Riding high on shipowners’ needs in meeting IMO 2020 regulations, Yara Marine Technologies chief executive Peter Strandberg presents a bullish view on the future of scrubbers.
Parent company Yara International, the Norwegian fertiliser producer, predicted last September that the subsidiary’s revenues would reach NOK 700m ($82m) for the year, and that revenue this year would more than double from the 2018 level.
“We ended up a little better than that,” Strandberg tells TradeWinds. “2018 was a record year; 2019 and 2020 will be similar.”
The Oslo-based scrubber maker benefited from an ordering spree last year, when many listed shipowners rushed to buy systems for installation before next year.
All vessels will need to use the more expensive 0.5%-sulphur fuels from January, unless they have scrubbers onboard to allow continued consumption of high-sulphur fuel oil (HSFO).
“It has been a tremendous growth,” Strandberg says. “[Ordering] has been a little bit slower in the first two quarters [of 2019] but we expect this year is going to be the same as last year.”
Following last year’s positive demand “shock”, Yara Marine Technologies and other scrubber makers have expanded their production capacity, according to Strandberg.
“If you order it today, you can get it eight months later,” he says, suggesting owners theoretically can still have scrubbers onboard in the first quarter of 2020 if they move fast.
However, this does not take into account the potential waiting time for dry-docking space.
“I believe the manufacturers have enough production capacity,” Strandberg says. “The bottleneck will be on the shipyard side. Many shipowners are in queue for dry docks.”
Established in 2014 after Yara International acquired Green Tech Marine, Yara Marine Technologies has grown rapidly.
“Every week we hire new people,” chief executive Peter Strandberg says. “Now we have a couple of hundred.”
Yara Marine Technologies will not comment on reports that the parent company is considering a sale of the subsidiary.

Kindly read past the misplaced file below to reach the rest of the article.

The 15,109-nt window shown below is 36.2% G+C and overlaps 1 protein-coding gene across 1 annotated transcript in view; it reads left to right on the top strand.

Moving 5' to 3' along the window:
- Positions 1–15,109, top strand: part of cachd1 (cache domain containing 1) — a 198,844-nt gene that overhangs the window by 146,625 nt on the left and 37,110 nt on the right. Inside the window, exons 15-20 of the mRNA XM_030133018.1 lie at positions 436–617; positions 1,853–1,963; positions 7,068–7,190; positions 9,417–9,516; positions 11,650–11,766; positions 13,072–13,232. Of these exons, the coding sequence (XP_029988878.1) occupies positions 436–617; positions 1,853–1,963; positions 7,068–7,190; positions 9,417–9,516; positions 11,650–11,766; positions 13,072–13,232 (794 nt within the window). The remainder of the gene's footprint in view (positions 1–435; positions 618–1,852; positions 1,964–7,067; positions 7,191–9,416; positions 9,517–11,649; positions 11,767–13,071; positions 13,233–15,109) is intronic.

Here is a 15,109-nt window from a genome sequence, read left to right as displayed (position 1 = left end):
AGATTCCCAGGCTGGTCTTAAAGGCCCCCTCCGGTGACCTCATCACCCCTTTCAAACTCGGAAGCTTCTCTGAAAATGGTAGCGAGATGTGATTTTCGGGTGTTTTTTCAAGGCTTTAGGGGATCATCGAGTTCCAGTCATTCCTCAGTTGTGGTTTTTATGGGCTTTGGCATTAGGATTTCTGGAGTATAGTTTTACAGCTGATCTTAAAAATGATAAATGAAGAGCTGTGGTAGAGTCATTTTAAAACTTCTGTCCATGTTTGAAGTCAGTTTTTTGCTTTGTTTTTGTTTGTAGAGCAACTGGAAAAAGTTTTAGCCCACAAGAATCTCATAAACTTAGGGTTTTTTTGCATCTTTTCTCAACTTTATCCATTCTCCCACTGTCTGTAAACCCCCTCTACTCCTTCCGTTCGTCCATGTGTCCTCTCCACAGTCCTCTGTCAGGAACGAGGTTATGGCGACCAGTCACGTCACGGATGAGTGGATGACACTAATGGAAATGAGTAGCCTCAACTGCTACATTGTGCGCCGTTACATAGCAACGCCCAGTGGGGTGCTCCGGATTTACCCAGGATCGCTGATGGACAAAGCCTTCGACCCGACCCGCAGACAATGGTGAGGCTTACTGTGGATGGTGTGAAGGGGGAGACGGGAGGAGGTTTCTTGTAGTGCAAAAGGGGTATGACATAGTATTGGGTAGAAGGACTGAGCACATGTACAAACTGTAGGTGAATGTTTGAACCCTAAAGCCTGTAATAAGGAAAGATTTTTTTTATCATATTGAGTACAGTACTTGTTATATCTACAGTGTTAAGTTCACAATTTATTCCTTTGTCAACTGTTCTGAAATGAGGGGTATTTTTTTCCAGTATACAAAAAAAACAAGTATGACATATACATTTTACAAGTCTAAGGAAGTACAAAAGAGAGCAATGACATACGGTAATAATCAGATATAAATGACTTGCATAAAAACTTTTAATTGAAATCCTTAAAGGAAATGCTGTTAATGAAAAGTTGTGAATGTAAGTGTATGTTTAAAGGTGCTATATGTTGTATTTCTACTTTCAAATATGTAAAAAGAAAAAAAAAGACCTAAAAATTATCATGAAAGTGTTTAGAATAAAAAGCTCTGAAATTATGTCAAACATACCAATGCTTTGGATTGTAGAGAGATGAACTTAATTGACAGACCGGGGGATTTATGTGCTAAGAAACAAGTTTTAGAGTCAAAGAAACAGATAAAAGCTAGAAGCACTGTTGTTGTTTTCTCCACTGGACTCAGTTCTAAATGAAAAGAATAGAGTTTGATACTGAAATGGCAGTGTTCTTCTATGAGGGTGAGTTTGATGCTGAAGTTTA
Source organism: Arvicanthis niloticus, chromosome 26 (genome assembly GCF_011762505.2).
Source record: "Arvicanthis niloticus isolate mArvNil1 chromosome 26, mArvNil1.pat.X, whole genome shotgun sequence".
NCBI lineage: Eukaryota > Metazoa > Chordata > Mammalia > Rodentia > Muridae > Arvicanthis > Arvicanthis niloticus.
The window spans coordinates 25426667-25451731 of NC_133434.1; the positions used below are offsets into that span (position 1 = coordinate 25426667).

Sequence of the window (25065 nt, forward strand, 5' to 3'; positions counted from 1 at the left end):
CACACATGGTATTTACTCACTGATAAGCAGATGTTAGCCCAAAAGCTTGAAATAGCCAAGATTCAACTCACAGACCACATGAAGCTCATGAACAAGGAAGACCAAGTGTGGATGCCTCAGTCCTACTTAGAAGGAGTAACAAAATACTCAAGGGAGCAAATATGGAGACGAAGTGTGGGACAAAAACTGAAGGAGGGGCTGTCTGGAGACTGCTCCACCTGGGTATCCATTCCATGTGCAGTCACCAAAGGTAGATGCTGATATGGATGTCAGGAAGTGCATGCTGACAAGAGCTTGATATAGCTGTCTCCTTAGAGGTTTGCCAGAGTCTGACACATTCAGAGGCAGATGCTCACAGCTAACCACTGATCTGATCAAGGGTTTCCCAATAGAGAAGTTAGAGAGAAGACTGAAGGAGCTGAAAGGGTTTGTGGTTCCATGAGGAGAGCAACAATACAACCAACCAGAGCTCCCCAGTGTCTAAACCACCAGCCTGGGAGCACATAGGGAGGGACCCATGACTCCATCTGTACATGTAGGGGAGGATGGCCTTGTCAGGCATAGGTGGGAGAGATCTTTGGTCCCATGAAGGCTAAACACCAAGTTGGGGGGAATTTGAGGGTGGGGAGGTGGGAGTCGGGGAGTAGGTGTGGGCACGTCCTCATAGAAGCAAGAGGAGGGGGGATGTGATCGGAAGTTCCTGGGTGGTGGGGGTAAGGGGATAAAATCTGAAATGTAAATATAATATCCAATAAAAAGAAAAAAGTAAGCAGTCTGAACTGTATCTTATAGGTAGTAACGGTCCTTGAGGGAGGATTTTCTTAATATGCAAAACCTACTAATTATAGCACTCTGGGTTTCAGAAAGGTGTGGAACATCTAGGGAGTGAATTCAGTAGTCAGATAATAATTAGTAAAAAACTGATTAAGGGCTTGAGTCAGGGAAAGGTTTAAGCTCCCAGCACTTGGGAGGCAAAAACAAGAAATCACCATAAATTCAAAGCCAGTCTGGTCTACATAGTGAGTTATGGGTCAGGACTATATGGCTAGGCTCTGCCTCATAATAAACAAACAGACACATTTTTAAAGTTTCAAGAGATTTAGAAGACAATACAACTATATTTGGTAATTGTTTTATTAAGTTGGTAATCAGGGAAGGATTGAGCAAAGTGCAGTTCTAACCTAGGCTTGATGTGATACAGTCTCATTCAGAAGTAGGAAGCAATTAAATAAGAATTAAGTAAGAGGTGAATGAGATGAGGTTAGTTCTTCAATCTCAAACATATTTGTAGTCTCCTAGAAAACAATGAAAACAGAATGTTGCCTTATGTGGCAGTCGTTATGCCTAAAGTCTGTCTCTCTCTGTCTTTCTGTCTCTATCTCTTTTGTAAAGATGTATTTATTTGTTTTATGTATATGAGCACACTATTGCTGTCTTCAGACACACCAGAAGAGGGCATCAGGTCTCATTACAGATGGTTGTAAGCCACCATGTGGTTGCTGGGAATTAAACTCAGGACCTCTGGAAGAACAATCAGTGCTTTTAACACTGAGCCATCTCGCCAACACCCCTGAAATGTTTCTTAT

Demand for exhaust gas cleaning systems has been driven by the expected wide price spread between IMO 2020-compliant fuels and HSFO. Some market players expect the return period could be less than two years for large ships.
However, Singapore, Fujairah and some other ports have banned the use of open-loop scrubbers amid growing concerns over how the wash water — containing sulphates — could affect the marine ecology.
Why do some ports and countries not like open-loop? “Because they don’t have knowledge, or they play ‘better safe than sorry’,” Strandberg says.
Yara Marine Technologies has designed a closed-loop system that can operate for 80 consecutive days. However, this type of unit — suitable for most deepsea trades — would be twice as expensive as open-loop systems when installation costs are included, aside from higher operating costs.
The company also offers hybrid scrubbers, which cost 40% more than open-loop systems.
“It’s quite complicated to install hybrid and closed-loop systems,” Strandberg says. “The equipment takes a lot of space, and the [existing] ships are [generally] not designed to take the equipment.
“For newbuildings — not a problem if they reserve space. For retrofits, it’s completely a different ball game.”
Yara Marine Technologies’ 292 orders include 235 open-loop systems and 46 hybrids, according to DNV GL. However, more owners are asking for open-loop systems to be designed as “hybrid-ready”. These can be converted into hybrid scrubbers at a later stage.
A limited number of studies have been done on scrubbers’ environmental effects. Supporters of the technology can point to the lack of evidence that they pose any harm, while critics would stress that the environmental benefits are equally doubtful.
However, Strandberg says scrubbers can reduce the particles from fuel combustion by 60% to 80%. Burning 0.5%-sulphur fuel would reduce large particles, while leaving particles with a diameter of less than 2.5 microns that are “the nasty stuff” to human health, he adds.
“I really hope the public will see this: scrubber [technology] is a better solution than compliant fuels,” he says. “I believe scrubbers will be for many years, from an environmental perspective.”
Focused on the engineering side, Yara Marine Technologies contracts the manufacturing to factories in China, the US and other parts of Europe that are closer to the markets.
“We have local representation on all the manufacturing sites ... Our colleagues are represented for the whole time,” Strandberg says.
Faced with increased price competition from new entrants enticed by strong demand for scrubbers, he believes the quality of the Yara product will win out.
“Most important for scrubbers are steel quality and manufacturing process ... When you invest so much money in the product, you must be sure that it lasts,” he adds. “Our scrubber system is functioning very well. It meets all the expectations.”
Where is Yara’s competitive edge against top-tier players such as Wartsila and Alfa Laval?
Strandberg claims his company is more willing to cater to the demand from customers: “We are still a flexible organisation. Our people are flexible, our governance system is flexible.
"We are much more flexible to adjust our products to owners’ requests. From design to delivery, I am talking about the whole range.”